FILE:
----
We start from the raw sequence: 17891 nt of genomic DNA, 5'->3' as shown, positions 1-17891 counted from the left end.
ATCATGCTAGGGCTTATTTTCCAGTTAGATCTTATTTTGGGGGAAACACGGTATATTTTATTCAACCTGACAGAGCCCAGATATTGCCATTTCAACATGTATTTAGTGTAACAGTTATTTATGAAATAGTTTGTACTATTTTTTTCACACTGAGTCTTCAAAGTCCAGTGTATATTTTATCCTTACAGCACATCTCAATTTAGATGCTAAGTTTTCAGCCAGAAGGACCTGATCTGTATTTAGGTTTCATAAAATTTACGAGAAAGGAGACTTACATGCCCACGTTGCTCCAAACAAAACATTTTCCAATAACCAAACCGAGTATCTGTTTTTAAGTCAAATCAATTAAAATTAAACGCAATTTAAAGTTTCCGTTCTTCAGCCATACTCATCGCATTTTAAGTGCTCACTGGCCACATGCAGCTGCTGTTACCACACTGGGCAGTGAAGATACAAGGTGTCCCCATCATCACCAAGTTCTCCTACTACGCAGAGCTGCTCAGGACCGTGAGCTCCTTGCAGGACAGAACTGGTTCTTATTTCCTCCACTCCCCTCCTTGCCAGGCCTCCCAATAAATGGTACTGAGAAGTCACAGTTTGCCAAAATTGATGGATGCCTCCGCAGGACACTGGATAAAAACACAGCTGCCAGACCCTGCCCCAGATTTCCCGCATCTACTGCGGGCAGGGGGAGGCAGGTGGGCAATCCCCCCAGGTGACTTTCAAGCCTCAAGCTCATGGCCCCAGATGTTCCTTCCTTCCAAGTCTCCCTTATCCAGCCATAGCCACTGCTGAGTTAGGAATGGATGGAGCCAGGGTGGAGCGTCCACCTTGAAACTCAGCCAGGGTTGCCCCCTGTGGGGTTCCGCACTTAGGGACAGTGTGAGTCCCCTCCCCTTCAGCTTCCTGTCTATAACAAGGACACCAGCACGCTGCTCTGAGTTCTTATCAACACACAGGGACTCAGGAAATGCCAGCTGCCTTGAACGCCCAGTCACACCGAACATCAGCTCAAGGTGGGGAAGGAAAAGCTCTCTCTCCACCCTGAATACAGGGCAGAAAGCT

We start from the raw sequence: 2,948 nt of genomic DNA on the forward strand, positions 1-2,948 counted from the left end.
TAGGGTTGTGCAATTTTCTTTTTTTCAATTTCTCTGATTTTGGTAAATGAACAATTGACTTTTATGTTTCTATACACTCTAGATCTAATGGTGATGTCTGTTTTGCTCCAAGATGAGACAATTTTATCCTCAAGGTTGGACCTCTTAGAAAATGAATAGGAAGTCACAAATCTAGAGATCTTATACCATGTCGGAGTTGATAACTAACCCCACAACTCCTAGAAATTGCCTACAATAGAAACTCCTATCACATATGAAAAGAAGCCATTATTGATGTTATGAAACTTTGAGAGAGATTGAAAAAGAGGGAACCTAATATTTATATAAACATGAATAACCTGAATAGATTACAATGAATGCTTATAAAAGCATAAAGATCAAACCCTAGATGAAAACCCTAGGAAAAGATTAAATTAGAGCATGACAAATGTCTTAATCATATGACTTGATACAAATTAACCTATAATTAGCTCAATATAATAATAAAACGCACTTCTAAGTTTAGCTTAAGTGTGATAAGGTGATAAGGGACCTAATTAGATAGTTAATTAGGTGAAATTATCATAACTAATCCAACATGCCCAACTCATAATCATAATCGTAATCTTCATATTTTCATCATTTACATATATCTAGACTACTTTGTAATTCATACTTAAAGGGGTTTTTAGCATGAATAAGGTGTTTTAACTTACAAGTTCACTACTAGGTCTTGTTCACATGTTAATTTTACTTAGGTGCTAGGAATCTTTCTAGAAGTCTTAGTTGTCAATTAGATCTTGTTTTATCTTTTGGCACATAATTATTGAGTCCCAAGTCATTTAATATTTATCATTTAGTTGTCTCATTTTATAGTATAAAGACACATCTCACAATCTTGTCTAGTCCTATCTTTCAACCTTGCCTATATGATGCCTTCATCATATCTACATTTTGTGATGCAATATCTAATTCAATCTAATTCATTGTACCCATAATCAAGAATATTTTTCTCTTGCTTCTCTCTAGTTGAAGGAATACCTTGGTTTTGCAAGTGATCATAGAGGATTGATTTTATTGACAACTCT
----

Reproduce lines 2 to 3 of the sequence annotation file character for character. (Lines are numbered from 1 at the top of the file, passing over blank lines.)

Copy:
ATCATGCTAGGGCTTATTTTCCAGTTAGATCTTATTTTGGGGGAAACACGGTATATTTTATTCAACCTGACAGAGCCCAGATATTGCCATTTCAACATGTATTTAGTGTAACAGTTATTTATGAAATAGTTTGTACTATTTTTTTCACACTGAGTCTTCAAAGTCCAGTGTATATTTTATCCTTACAGCACATCTCAATTTAGATGCTAAGTTTTCAGCCAGAAGGACCTGATCTGTATTTAGGTTTCATAAAATTTACGAGAAAGGAGACTTACATGCCCACGTTGCTCCAAACAAAACATTTTCCAATAACCAAACCGAGTATCTGTTTTTAAGTCAAATCAATTAAAATTAAACGCAATTTAAAGTTTCCGTTCTTCAGCCATACTCATCGCATTTTAAGTGCTCACTGGCCACATGCAGCTGCTGTTACCACACTGGGCAGTGAAGATACAAGGTGTCCCCATCATCACCAAGTTCTCCTACTACGCAGAGCTGCTCAGGACCGTGAGCTCCTTGCAGGACAGAACTGGTTCTTATTTCCTCCACTCCCCTCCTTGCCAGGCCTCCCAATAAATGGTACTGAGAAGTCACAGTTTGCCAAAATTGATGGATGCCTCCGCAGGACACTGGATAAAAACACAGCTGCCAGACCCTGCCCCAGATTTCCCGCATCTACTGCGGGCAGGGGGAGGCAGGTGGGCAATCCCCCCAGGTGACTTTCAAGCCTCAAGCTCATGGCCCCAGATGTTCCTTCCTTCCAAGTCTCCCTTATCCAGCCATAGCCACTGCTGAGTTAGGAATGGATGGAGCCAGGGTGGAGCGTCCACCTTGAAACTCAGCCAGGGTTGCCCCCTGTGGGGTTCCGCACTTAGGGACAGTGTGAGTCCCCTCCCCTTCAGCTTCCTGTCTATAACAAGGACACCAGCACGCTGCTCTGAGTTCTTATCAACACACAGGGACTCAGGAAATGCCAGCTGCCTTGAACGCCCAGTCACACCGAACATCAGCTCAAGGTGGGGAAGGAAAAGCTCTCTCTCCACCCTGAATACAGGGCAGAAAGCT

We start from the raw sequence: 2,948 nt of genomic DNA on the forward strand, positions 1-2,948 counted from the left end.